Opisthorchis felineus and Metorchis bilis Metacercariae in Cyprinid Fish Leuciscus idus in Nura-Sarysu River, Kazakhstan

Article information

Korean J Parasitol. 2018;56(3):267-274
Publication date (electronic) : 2018 June 30
doi : https://doi.org/10.3347/kjp.2018.56.3.267
1Department of Microbiology and Biotechnology, Saken Seifullin Kazakh Agrotechnical University, Astana, Kazakhstan
2Institute of Cytology and Genetics, Siberian Branch of the Russian Academy of Sciences, Novosibirsk, Russia
*Corresponding author (vskiyan@gmail.com)
Received 2017 November 6; Revised 2018 May 18; Accepted 2018 May 28.


Aim of the present study was to provide presence of opisthorchiid metacercariae in cyprinid fish Leuciscus idus in Nura-Sarysu river, Kazakhstan. Infection rate of the ides by the metacercariae was 42%. The metacercariae, similar morphologically to those of the liver flukes, were found: elliptical in shape, 0.19–0.25×0.15–0.22 mm, oral and ventral suckers nearly equal size, and excretory bladder O-shape with black content, occupying posterior part of the body. The metacercariae were divided into 2 groups with differences in size and thickness of cyst wall. Adult flukes were recovered from the Syrian hamsters infected with the opisthorch metacercariae and identified with morphological characters to Opisthorchis felineus and Metorchis bilis. DNA sequences of ITS1, ITS2, and cox1 supported the taxonomic assignment.


Liver flukes of the family Opisthorchiidae (Looss, 1899) are considered as causative agents of serious disease worldwide, with the clinical pathology associated principally with chronic bile ducts infection with high risk of cholangiocarcinoma emergence [15]. All species within the family are obligate endoparasites with a complex 3-host life cycle including Bithyniidae snails and Cyprinidae fishes as the first and the second intermediate hosts and various piscivorous mammals and birds as definitive hosts [6,7].

Opisthorchiid flukes Opisthorchis felineus, O. viverrini, Clonorchis sinensis, and Metorchis bilis infect in the liver of mammals including humans [5,8,2,912]. Among these, O. felineus has been documented in humans and/or animals in 13 countries of the European Union [13]. This liver fluke also causes public health problem in the Russian Federation, Ukraine, Belarus and Kazakhstan [14].

Prevalence of opisthorchiasis reached a peak, 2,521 cases (17 cases per 100,000 population) in 2002, and gradually decreased to 1,225 cases (7.4 cases per 100,000) in 2011 in Kazakhstan [15]. Infection cases with M. bilis have rarely been reported in Kazakhstan. In Russia O. felineus and M. bilis were the main agents of liver fluke infection of humans living in the Ob-Irtysh river basin. This river basin was the largest endemic area of opisthorchiasis O. felineus with 50–63% of clinically diagnosed patients having mixed infection [11,16,17].

There are methods of diagnosing the disease but, have some drawbacks. Faecal examination for detection of parasite eggs and serological studies by ELISA are very laborious and fail to accurately distinguish the species of pathogen [1822]. The development of highly sensitive and specific molecular genetics methods for the detection of trematodes of the family Opisthorchiidae and the precise identification of their species affiliation are an important urgent problem with a great epidemiological and medical significance [2326]. Aim of this study was to identify the metacercariae of the family Opisthorchiidae in the Nura and Sarysu river basin Kazakhstan, using morphological and molecular genetic methods.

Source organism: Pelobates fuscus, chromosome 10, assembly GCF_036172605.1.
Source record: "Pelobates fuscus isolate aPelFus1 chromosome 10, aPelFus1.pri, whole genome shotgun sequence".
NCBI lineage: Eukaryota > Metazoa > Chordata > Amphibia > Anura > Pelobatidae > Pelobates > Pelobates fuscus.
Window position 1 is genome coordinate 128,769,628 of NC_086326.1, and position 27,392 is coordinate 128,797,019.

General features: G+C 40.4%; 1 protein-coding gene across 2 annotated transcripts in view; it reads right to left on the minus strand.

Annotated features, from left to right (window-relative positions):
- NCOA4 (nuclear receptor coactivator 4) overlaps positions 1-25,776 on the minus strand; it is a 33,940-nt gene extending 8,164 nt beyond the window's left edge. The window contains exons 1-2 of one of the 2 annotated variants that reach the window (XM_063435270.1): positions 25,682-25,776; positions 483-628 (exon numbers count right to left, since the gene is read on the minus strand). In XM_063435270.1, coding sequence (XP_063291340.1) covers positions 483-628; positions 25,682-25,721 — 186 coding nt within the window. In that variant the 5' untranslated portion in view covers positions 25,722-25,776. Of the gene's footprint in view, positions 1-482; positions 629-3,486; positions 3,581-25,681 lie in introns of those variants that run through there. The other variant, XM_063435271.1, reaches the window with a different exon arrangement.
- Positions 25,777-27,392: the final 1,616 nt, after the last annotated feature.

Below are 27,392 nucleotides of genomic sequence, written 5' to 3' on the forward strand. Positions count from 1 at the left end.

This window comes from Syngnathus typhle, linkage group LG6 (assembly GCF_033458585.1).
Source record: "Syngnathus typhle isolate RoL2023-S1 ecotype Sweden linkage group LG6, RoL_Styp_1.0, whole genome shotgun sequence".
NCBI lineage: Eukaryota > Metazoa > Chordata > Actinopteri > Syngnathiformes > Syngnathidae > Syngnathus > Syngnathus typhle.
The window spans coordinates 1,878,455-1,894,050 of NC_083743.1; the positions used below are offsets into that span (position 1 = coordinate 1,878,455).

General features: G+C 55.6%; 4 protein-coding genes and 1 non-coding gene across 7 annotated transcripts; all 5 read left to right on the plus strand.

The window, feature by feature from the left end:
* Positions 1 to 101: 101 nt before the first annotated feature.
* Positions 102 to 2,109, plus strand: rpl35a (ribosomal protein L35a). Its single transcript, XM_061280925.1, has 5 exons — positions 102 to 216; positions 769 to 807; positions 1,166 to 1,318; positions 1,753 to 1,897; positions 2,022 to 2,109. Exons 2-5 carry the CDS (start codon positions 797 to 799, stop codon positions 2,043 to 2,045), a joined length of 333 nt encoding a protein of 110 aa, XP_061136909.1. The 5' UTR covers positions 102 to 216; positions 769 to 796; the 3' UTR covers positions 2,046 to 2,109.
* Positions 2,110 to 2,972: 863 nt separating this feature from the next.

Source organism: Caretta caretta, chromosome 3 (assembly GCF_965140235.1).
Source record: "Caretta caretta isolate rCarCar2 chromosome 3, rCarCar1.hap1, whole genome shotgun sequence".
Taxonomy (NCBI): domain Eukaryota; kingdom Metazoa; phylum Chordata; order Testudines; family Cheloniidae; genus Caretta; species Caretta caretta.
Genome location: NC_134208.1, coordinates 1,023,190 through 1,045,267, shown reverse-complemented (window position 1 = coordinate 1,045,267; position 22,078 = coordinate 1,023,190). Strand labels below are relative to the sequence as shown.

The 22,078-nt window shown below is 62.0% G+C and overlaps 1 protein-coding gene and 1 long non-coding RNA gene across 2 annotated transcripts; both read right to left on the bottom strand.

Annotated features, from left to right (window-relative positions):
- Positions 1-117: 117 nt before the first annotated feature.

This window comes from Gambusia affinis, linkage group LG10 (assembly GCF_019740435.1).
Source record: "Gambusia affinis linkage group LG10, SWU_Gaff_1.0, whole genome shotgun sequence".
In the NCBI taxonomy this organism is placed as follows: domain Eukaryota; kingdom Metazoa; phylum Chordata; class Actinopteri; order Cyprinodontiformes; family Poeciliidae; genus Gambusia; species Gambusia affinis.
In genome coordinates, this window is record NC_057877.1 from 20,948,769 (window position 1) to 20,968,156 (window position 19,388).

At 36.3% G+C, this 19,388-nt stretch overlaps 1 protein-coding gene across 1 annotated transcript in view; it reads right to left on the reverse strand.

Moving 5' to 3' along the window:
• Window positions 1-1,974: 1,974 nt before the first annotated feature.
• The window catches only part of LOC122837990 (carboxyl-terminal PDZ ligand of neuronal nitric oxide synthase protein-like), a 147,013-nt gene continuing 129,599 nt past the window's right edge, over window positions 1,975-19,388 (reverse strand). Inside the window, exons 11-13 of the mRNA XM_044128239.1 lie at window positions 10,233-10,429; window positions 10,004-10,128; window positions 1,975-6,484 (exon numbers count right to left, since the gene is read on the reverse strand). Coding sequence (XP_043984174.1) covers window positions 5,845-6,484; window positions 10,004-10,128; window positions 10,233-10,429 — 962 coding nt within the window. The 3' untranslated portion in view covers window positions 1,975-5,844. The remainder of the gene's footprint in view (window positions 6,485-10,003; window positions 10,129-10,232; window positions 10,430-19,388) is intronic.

Sample Collection

The 112 ides – Leuciscus idus (Linnaeus) (Cyprinidae) were caught in Sholak Lake, located in Nura-Sarysu basin (Korgalzhyn district, Akmola region, Kazakhstan). The fishes were individually tested for the presence of the trematode metacercariae by the muscle compression method. Infected fish specimens were used to isolate metacercariae by the artificial digestion method [8].

Experimental animals

Ten Syrian golden hamsters (Mesocricetus auratus) at the age of 8–10 weeks were kept under good hygienic conditions at the vivarium of Saken Seifullin Kazakh Agrotechnical University (KATU), and their use and care were approved by the Animal Ethics Committee of Veterinary Medicine Faculty of KATU. All of the procedures were in compliance with the Code of Ethics of the World Medical Association (Declaration of Helsinki) for animal experiments (http://ec.europa.eu/environment/chemicals/lab_animals/legislation_en.htm). The hamsters were infected each orally with 50 metacercariae freshly isolated. The infection in the hamsters was verified by the coproovoscopy [27]. On the 40th day post infection (p.i.) hamsters were anesthetized with CO2 and euthanized, and adult trematodes were recovered from their livers for morphological and moleculargenetic studies.

Molecular analyses

For DNA extraction, 1/3 of the adult worm was homogenized separately in centrifuge tube and the method described previously [28]. DNA was dissolved in ddH2O and stored at −70°C. The polymerase chain reaction (PCR) was applied to identify opisthorchiid species using 3 primer pairs targeting nuclear ribosomal internal transcribed spacer 1 (ITS1: forward 5′-GTCGTAACAAGGTTTCCGTA-3′ and reverse 5′-ACACGAGCCGAGTGATCC-3′), ITS2, (forward 5′-GAACATCGACATCTTGAACG-3′, reverse 5′-GGAACGACCTGAACACCA-3′) and mitochondrial DNA, cytochrome oxidase subunit 1 (cox1: forward 5′-GGGTTTGGAATGATTAGTC-3′ and reverse 5′-CACAGAGGCAGAAAGAACT-3′) [2932]. As second step, amplicons of ITS1 and 2 others were sequenced and analysed for species identification. As controls, primer pairs of O. felineus and/or M. bilis were designed to amplify a part of the mitochondrial cox1 gene [33]. In addition, a primer pair was used as a control to detect of O. viverrini metacercariae from fish [34]. The primers were synthesized by a company (Integrated DNA technologies, Houston, Texas, USA).

Amplification of the targeted genes was carried out in a final reaction volume of 50 μl containing 1×Phusion HF buffer, 2.5 mM MgCl2, 1 U Phusion DNA polymerase and 200 μM dNTPs (New England BioLabs Inc., Ipswich, Massachusetts, USA), 25 pmol of each primer and 20 ng DNA extracted from a single liver fluke specimen as template.